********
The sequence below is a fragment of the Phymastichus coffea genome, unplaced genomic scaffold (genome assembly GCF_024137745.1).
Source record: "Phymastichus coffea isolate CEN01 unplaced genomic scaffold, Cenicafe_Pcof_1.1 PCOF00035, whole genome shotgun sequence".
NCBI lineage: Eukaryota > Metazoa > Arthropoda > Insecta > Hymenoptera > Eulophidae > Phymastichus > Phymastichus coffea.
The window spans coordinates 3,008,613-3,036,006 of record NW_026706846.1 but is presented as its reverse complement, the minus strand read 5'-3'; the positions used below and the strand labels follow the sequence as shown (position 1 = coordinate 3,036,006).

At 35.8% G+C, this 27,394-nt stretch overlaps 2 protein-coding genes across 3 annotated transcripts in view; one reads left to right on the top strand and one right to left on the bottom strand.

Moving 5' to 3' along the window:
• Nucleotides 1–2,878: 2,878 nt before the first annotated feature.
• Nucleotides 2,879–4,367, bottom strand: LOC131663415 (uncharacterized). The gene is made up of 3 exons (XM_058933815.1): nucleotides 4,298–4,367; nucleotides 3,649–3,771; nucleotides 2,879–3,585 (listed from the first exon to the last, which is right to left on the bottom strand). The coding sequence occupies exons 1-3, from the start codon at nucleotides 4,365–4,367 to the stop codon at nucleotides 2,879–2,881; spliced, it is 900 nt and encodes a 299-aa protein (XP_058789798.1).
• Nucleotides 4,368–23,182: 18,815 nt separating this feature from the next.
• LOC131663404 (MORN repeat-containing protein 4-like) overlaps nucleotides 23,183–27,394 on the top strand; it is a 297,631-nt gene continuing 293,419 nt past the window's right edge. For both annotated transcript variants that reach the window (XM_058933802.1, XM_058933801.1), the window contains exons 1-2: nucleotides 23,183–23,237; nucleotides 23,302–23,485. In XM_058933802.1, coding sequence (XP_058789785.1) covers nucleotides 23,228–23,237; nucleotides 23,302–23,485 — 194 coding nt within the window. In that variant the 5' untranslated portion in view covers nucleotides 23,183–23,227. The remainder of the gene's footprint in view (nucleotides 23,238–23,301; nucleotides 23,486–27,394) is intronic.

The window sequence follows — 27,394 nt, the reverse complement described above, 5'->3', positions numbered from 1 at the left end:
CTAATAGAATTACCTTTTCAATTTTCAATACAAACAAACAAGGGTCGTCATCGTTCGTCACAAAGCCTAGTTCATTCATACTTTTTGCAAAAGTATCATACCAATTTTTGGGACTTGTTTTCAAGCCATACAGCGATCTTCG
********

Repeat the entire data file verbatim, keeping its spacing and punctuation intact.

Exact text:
The sequence below is a fragment of the Phymastichus coffea genome, unplaced genomic scaffold (genome assembly GCF_024137745.1).
Source record: "Phymastichus coffea isolate CEN01 unplaced genomic scaffold, Cenicafe_Pcof_1.1 PCOF00035, whole genome shotgun sequence".
NCBI lineage: Eukaryota > Metazoa > Arthropoda > Insecta > Hymenoptera > Eulophidae > Phymastichus > Phymastichus coffea.
The window spans coordinates 3,008,613-3,036,006 of record NW_026706846.1 but is presented as its reverse complement, the minus strand read 5'-3'; the positions used below and the strand labels follow the sequence as shown (position 1 = coordinate 3,036,006).

At 35.8% G+C, this 27,394-nt stretch overlaps 2 protein-coding genes across 3 annotated transcripts in view; one reads left to right on the top strand and one right to left on the bottom strand.

Moving 5' to 3' along the window:
• Nucleotides 1–2,878: 2,878 nt before the first annotated feature.
• Nucleotides 2,879–4,367, bottom strand: LOC131663415 (uncharacterized). The gene is made up of 3 exons (XM_058933815.1): nucleotides 4,298–4,367; nucleotides 3,649–3,771; nucleotides 2,879–3,585 (listed from the first exon to the last, which is right to left on the bottom strand). The coding sequence occupies exons 1-3, from the start codon at nucleotides 4,365–4,367 to the stop codon at nucleotides 2,879–2,881; spliced, it is 900 nt and encodes a 299-aa protein (XP_058789798.1).
• Nucleotides 4,368–23,182: 18,815 nt separating this feature from the next.
• LOC131663404 (MORN repeat-containing protein 4-like) overlaps nucleotides 23,183–27,394 on the top strand; it is a 297,631-nt gene continuing 293,419 nt past the window's right edge. For both annotated transcript variants that reach the window (XM_058933802.1, XM_058933801.1), the window contains exons 1-2: nucleotides 23,183–23,237; nucleotides 23,302–23,485. In XM_058933802.1, coding sequence (XP_058789785.1) covers nucleotides 23,228–23,237; nucleotides 23,302–23,485 — 194 coding nt within the window. In that variant the 5' untranslated portion in view covers nucleotides 23,183–23,227. The remainder of the gene's footprint in view (nucleotides 23,238–23,301; nucleotides 23,486–27,394) is intronic.

The window sequence follows — 27,394 nt, the reverse complement described above, 5'->3', positions numbered from 1 at the left end:
CTAATAGAATTACCTTTTCAATTTTCAATACAAACAAACAAGGGTCGTCATCGTTCGTCACAAAGCCTAGTTCATTCATACTTTTTGCAAAAGTATCATACCAATTTTTGGGACTTGTTTTCAAGCCATACAGCGATCTTCG